LVM Snapshots

What’s purpose of LVM snapshot?

Purpose of LVM snapshots is quite simple. We want “point in time” copy of our LV, and snapshot helps us with that, by writing only differences on the snapshot.

Why would I do that?

It’s ideal for backing up virtual machines or other servers during their operation, since snapshot takes very small amount of time to create itself.

  • Thing to consider is I/O troughput on the device needed for such snapshot. If we have a lot of I/O on this LV, we will double this I/O, since server now has to write to original volume and snapshot at the same time.
  • The other thing to consider is space needed for snapshot. We can set size for snapshot and therefore size of all the changes written on the disk. We should always set snapshot’s size large enough so we won’t bump the limit during backup procedure, otherwise snapshot will be corrupted. It is up to us to decide what size we should set. You must know that snapshot can only reach the size of it’s original LV and no larger. That would happen in worst case scenario, when every file on original LV would change.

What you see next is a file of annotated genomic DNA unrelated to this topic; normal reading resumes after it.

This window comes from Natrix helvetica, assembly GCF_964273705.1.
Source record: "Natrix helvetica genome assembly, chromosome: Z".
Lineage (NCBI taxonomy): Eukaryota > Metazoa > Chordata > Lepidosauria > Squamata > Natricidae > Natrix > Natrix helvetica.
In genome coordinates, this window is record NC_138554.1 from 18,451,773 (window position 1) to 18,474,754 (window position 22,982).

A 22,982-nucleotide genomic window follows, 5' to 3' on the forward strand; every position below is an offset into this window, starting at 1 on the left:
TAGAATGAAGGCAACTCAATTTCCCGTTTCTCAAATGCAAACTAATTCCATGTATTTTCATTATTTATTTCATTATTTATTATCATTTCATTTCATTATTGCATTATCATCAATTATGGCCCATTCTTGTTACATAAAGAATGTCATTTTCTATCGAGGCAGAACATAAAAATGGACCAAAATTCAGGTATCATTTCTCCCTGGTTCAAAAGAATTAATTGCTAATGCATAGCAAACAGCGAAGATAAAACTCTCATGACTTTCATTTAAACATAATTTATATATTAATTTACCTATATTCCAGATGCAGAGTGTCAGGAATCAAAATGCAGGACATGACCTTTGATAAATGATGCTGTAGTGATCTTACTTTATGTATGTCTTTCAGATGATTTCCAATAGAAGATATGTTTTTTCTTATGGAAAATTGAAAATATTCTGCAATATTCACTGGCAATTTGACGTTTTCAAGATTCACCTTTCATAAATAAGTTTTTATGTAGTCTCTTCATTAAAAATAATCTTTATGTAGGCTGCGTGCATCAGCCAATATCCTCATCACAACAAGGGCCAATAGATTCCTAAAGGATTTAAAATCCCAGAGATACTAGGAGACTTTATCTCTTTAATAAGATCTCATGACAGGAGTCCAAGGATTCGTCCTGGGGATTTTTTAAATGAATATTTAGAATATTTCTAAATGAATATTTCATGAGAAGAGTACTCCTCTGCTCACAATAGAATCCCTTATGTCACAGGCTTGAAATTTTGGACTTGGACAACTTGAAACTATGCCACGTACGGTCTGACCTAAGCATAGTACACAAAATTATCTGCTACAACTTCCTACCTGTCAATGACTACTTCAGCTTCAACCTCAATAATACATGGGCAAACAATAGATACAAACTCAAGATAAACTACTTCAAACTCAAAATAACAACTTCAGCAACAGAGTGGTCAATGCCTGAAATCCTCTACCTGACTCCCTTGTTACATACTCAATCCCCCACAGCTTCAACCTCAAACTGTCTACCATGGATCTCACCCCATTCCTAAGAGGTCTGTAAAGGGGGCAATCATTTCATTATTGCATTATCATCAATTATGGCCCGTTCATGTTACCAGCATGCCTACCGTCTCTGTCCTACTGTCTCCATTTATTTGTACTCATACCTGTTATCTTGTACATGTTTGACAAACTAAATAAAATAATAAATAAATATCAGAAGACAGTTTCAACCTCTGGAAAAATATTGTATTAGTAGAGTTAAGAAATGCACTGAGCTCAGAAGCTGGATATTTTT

As far as I know, you can also write on the snapshot itself. This is especially useful if you want to test an upgrade of certain service/server. Make snapshot, start new VM from the snapshot, upgrade it and see if upgrade went well, then repeat procedure on the original VM.

How to do it?

To make snapshot of LV is faily simple:

lvcreate -L10G -s -n root_snap /dev/VG_RAID10/root

This would create /dev/VG_RAID10/root_snap snapshot LV, which we can simply copy with dd to make backup. Be careful, since size of snaphot may mislead. You will see size of snapshot 10G but when doing backup, your backup will be size of root LV.

Once you finish backing up, or other way manipulating snapshot (you can mount this snapshot and make modifications if you want), you should remove the snapshot.

lvremove /dev/VG_RAID10/root_snap

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